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J Virol. 2004 Dec;78(24):13934-42.

Comparison of human immunodeficiency virus (HIV)-specific T-cell responses in HIV-1- and HIV-2-infected individuals in Senegal.

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  • 1Department of Pathology, University of Washington, Seattle, WA, USA.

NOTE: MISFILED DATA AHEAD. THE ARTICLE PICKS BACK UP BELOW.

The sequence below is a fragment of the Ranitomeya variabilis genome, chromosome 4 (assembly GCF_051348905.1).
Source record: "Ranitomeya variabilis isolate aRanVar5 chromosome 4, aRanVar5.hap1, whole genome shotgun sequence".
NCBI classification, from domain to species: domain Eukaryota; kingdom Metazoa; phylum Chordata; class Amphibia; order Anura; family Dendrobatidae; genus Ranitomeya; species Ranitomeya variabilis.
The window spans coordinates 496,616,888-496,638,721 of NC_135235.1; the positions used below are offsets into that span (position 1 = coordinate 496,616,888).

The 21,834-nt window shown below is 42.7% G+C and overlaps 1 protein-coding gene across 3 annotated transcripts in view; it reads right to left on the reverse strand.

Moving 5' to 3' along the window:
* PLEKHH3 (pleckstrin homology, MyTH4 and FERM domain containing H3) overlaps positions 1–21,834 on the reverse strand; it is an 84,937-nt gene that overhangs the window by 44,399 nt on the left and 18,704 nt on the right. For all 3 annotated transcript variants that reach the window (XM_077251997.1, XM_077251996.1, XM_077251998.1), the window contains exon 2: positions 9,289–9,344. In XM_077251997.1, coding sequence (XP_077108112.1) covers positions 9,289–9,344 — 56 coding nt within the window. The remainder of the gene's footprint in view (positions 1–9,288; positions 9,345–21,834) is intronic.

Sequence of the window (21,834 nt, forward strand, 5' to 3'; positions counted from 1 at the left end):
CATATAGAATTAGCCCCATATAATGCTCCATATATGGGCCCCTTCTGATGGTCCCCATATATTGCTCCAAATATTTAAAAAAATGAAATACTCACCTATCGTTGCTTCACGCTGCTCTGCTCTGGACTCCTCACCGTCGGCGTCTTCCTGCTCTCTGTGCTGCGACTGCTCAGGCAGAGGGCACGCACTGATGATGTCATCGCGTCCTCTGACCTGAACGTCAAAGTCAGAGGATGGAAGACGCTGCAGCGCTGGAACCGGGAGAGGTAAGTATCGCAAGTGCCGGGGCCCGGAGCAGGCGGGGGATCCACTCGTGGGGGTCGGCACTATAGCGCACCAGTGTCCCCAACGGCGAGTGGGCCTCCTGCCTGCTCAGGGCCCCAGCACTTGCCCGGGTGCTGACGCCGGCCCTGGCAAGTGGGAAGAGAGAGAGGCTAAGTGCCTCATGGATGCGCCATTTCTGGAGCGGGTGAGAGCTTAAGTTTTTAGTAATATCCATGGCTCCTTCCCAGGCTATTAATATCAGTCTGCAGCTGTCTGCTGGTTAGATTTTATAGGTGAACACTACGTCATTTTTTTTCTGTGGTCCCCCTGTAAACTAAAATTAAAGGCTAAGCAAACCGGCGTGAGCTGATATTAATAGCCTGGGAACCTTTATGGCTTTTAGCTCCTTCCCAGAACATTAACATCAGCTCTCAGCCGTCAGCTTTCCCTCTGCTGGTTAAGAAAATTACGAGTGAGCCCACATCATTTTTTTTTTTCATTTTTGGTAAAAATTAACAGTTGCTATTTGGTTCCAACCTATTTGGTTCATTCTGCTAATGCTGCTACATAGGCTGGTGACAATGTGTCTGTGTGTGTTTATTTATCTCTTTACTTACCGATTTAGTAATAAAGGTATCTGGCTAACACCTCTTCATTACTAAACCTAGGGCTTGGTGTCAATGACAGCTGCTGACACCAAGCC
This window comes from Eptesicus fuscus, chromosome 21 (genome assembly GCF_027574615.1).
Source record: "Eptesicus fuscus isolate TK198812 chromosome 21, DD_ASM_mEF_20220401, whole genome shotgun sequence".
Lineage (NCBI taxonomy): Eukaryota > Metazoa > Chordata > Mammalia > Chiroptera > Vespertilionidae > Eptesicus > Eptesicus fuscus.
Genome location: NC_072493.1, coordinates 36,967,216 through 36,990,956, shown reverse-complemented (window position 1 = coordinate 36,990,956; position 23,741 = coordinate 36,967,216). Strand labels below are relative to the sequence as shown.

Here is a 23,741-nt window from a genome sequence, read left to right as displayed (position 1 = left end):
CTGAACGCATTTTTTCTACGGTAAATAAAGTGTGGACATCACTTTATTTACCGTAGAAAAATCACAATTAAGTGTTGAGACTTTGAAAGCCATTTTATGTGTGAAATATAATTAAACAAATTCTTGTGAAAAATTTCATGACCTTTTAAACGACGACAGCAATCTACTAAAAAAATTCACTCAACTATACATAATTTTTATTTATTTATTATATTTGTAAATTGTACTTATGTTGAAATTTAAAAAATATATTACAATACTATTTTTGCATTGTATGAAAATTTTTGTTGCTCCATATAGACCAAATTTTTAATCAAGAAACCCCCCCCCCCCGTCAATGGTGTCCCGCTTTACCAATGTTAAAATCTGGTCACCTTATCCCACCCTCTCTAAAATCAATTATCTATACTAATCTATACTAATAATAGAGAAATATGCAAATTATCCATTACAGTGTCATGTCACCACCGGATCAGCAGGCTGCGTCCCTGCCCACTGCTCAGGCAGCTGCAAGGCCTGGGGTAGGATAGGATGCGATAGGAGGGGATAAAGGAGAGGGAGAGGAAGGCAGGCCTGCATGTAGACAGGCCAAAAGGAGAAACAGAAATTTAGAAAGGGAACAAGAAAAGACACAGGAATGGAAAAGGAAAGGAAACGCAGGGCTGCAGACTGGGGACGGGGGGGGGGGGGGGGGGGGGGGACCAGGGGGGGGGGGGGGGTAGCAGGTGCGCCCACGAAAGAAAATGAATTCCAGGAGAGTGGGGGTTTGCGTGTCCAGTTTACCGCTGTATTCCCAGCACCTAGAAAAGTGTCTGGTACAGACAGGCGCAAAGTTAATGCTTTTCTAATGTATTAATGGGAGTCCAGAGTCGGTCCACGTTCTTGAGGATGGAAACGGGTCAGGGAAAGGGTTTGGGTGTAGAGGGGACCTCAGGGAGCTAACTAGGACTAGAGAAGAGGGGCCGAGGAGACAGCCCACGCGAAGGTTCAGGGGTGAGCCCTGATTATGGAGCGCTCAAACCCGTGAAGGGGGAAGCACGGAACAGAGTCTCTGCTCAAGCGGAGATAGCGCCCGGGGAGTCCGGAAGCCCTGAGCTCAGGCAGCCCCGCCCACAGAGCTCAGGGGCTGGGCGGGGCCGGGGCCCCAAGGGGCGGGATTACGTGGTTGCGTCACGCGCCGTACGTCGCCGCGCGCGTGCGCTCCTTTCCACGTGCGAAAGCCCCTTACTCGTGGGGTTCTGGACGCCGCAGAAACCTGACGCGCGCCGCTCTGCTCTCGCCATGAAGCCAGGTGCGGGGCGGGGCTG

Human immunodeficiency virus type 2 (HIV-2) infection is typically less virulent than HIV-1 infection, which may permit the host to mount more effective, sustained T-cell immunity. We investigated antiviral gamma interferon-secreting T-cell responses by an ex vivo Elispot assay in 68 HIV-1- and 55 HIV-2-infected Senegalese patients to determine if differences relate to more efficient HIV-2 control. Homologous HIV-specific T cells were detected in similar frequencies (79% versus 76%, P = 0.7) and magnitude (3.12 versus 3.08 log(10) spot-forming cells/10(6) peripheral blood mononuclear cells) in HIV-1 and HIV-2 infection, respectively. Gag-specific responses predominated in both groups (>/=64%), and significantly higher Nef-specific responses occurred in HIV-1-infected (54%) than HIV-2-infected patients (22%) (P < 0.001). Heterologous responses were more frequent in HIV-1 than in HIV-2 infection (46% versus 27%, P = 0.04), but the mean magnitude was similar. Total frequencies of HIV-specific responses in both groups did not correlate with plasma viral load and CD4(+) T-cell count in multivariate regression analyses. However, the magnitude of HIV-2 Gag-specific responses was significantly associated with lower plasma viremia in HIV-1-infected patients (P = 0.04). CD4(+) T-helper responses, primarily recognizing HIV-2 Gag, were detected in 48% of HIV-2-infected compared to only 8% of HIV-1-infected patients. These findings indicate that improved control of HIV-2 infection may relate to the contribution of T-helper cell responses. By contrast, the superior control of HIV-1 replication associated with HIV-2 Gag responses suggests that these may represent cross-reactive, higher-avidity T cells targeting epitopes within Gag regions of functional importance in HIV replication.

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